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Collector of Central Excise Vs. Malwa Sugar Mills Co. Ltd. - Court Judgment

LegalCrystal Citation
CourtCustoms Excise and Service Tax Appellate Tribunal CESTAT Delhi
Decided On
Reported in(1985)(5)LC2487Tri(Delhi)
AppellantCollector of Central Excise
RespondentMalwa Sugar Mills Co. Ltd.
Excerpt:
.....21-12-1975 because on this date the closing stock of sugar in the factory equalled the quantity of sugar excess produced by the respondents during 1974-75. the export quantity, for which the demand has been issued, was cleared during the period from december, 1975 to january, 1976. rebate for excess produced sugar was paid to the respondents 7-8 months later, in august, 1976, by which time the fact of export was well within the knowledge of the department. in the circumstances, if the department yet paid rebate even for the quantity exported, it has to be considered a case of erroneous refund under rule 10 of the central excise rules and for the recovery of which this rule fixed a time limit of six months.3. the department's plea against the time bar is that the whole arrangement of.....
Judgment:
1. The facts of this case, in brief, are that the respondents were found entitled for the exemption from duty in terms of notification No.146/74-Central Excises dated 12-10-1974 (commonly known as incentive rebate for higher production of sugar during the period from December, 1974 to September, 1975). The rebate was sanctioned to them by the department and credited into their Personal Ledger Account in August, 1976. Some 2 years and 4 months later, the department felt that some excess payment had been made to the respondents inasmuch as rebate had been paid to them even for the sugar exported without payment of any duty, out of the excess produced sugar. Accordingly, a show cause notice asking the respondents to pay back the excess rebate of Rs. 25,472.48 was issued on 21-12-1978. The Collector (Appeals) has set aside this demand. The department is now in appeal before us to have the demand restored.

2. We have heard both sides and have carefully considered the matter.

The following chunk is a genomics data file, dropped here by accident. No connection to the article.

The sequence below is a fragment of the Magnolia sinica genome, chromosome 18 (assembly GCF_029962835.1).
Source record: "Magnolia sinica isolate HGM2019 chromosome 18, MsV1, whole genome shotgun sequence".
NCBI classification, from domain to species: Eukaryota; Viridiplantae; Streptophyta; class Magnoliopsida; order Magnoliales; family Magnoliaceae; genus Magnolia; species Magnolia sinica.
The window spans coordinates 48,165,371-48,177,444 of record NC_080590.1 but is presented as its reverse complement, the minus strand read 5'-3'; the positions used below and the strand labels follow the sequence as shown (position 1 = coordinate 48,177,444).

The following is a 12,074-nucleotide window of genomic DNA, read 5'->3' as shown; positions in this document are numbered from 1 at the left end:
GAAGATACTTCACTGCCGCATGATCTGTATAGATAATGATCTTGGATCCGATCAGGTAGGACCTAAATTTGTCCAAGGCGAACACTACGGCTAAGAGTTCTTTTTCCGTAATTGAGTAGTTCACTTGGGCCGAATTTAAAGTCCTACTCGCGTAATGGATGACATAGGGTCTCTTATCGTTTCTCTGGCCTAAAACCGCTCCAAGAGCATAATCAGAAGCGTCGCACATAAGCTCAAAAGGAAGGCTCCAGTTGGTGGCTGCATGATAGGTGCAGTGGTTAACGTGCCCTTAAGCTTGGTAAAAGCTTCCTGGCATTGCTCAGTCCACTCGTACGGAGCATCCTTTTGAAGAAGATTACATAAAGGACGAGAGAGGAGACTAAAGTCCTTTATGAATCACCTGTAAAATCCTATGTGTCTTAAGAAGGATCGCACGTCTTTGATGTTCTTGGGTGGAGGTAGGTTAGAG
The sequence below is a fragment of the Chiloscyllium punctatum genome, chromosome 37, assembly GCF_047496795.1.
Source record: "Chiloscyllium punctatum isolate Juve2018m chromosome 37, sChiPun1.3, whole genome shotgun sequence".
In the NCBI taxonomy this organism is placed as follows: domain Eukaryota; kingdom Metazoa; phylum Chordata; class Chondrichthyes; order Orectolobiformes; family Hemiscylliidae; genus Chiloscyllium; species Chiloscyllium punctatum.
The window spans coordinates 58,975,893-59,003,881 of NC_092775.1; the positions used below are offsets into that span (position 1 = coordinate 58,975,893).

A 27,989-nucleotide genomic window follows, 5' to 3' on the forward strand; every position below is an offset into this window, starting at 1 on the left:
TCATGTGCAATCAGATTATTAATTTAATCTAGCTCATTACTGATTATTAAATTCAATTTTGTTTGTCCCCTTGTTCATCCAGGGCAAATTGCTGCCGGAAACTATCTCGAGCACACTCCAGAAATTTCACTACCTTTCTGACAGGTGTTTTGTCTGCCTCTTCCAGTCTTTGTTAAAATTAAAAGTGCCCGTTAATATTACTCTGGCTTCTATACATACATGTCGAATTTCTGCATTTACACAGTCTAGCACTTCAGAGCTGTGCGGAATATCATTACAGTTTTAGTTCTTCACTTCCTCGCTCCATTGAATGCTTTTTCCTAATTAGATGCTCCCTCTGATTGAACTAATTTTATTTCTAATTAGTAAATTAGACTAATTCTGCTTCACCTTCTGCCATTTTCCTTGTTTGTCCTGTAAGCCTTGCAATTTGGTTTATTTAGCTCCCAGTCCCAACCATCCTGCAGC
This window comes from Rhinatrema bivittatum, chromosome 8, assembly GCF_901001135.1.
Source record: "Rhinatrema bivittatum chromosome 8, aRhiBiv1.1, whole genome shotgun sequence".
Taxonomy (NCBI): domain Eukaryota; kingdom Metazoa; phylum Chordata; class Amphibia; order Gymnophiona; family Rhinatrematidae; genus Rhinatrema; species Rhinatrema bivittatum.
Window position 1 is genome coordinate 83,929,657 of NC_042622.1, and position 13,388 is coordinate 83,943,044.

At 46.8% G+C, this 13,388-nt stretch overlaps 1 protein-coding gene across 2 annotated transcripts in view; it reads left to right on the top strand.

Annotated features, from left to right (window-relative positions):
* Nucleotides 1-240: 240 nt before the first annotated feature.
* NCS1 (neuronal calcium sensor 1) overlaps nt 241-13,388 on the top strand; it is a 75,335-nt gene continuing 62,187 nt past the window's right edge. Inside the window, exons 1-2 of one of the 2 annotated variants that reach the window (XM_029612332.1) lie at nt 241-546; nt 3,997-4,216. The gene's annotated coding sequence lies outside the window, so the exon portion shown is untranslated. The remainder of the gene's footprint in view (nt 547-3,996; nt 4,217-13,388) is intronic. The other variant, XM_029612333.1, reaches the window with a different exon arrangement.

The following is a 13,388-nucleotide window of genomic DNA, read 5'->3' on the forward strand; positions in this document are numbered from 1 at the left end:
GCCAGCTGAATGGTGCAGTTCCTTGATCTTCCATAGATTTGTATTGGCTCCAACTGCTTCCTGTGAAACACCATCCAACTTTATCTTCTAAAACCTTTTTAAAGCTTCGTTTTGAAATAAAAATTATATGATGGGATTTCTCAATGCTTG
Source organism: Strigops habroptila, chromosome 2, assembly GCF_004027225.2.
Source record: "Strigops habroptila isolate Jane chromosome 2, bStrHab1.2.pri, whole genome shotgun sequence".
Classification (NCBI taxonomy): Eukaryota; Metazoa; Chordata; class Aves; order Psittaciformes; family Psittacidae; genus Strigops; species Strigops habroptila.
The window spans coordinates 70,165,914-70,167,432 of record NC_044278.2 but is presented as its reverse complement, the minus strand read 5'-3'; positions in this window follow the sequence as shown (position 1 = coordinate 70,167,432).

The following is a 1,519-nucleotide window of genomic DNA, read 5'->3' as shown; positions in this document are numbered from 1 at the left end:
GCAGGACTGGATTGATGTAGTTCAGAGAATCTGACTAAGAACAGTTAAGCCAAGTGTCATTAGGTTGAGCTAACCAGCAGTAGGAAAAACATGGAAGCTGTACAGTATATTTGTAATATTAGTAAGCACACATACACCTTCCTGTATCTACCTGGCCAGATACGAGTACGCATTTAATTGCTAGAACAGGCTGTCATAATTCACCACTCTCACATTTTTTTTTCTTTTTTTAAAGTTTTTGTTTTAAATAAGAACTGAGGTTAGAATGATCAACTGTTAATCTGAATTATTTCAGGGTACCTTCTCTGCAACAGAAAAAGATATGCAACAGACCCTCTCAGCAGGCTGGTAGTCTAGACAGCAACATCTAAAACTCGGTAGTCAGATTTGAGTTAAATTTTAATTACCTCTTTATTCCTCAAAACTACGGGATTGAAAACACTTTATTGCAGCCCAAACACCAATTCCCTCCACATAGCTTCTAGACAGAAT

We agree with the department that the notification No. 146/74-CE dated 12-10-1974 was in the nature of an exemption or concession from duty and that logically it could not be invoked where no duty was payable at all, such as, in the case of exports without payment of duty. However, we also find that in this case the department has not acted within the time frame permitted by the Central Excise Rule. Exports are not something which remain hidden from the department's notice. Clearances for export are documented in statutory central excise records such as from A.R.4A, gate passes, R.G. 1 account of production and disposal and in monthly return R.T. 12. A copy of the monthly return, along with the relevant gate passes, is required to be sent to the Superintendent of Central Excise having jurisdiction over sugar factory. Normally, therefore, even under the Self Removal Procedure, the department becomes aware of the quantities cleared for home consumption or for export within a month or two of the said clearances. In the present case, the department itself has stated that excess produced sugar started moving out of the respondents' factory on or after 21-12-1975 because on this date the closing stock of sugar in the factory equalled the quantity of sugar excess produced by the respondents during 1974-75. The export quantity, for which the demand has been issued, was cleared during the period from December, 1975 to January, 1976. Rebate for excess produced sugar was paid to the respondents 7-8 months later, in August, 1976, by which time the fact of export was well within the knowledge of the department. In the circumstances, if the department yet paid rebate even for the quantity exported, it has to be considered a case of erroneous refund under Rule 10 of the Central Excise Rules and for the recovery of which this rule fixed a time limit of six months.

3. The department's plea against the time bar is that the whole arrangement of paying the sugar rebate in anticipation of actual clearances of the excess produced sugar was an extra-legal one, not backed by any statutory rules, and, therefore, the payment made to the respondents ought to be treated as provisional. We find no merit in this plea. Apart from the fact that there is no provision in the Central Excises & Salt Act, 1944 or in the Central Excise Rules, 1944 to grant any provisional refund, in the present case at least the rebate paid towards the quantity exported could not be treated as provisional because the full facts of the export were within the department's knowledge when it determined and paid the said rebate. The Collector has come to us with a statutory appeal. This Tribunal has to dispose of the appeal in accordance with the provisions of the Statute only. If the department wishes to have relief on the ground that what it had been doing was extra-legal, the remedy, if any, should have to be sought elsewhere.

4. On the facts of this case, we hold that the demand issued by the department was clearly time-barred under Rule 10 and it has to be set aside as such. Consequently, the appeal filed by the department for the restoration of the said demand is also rejected.


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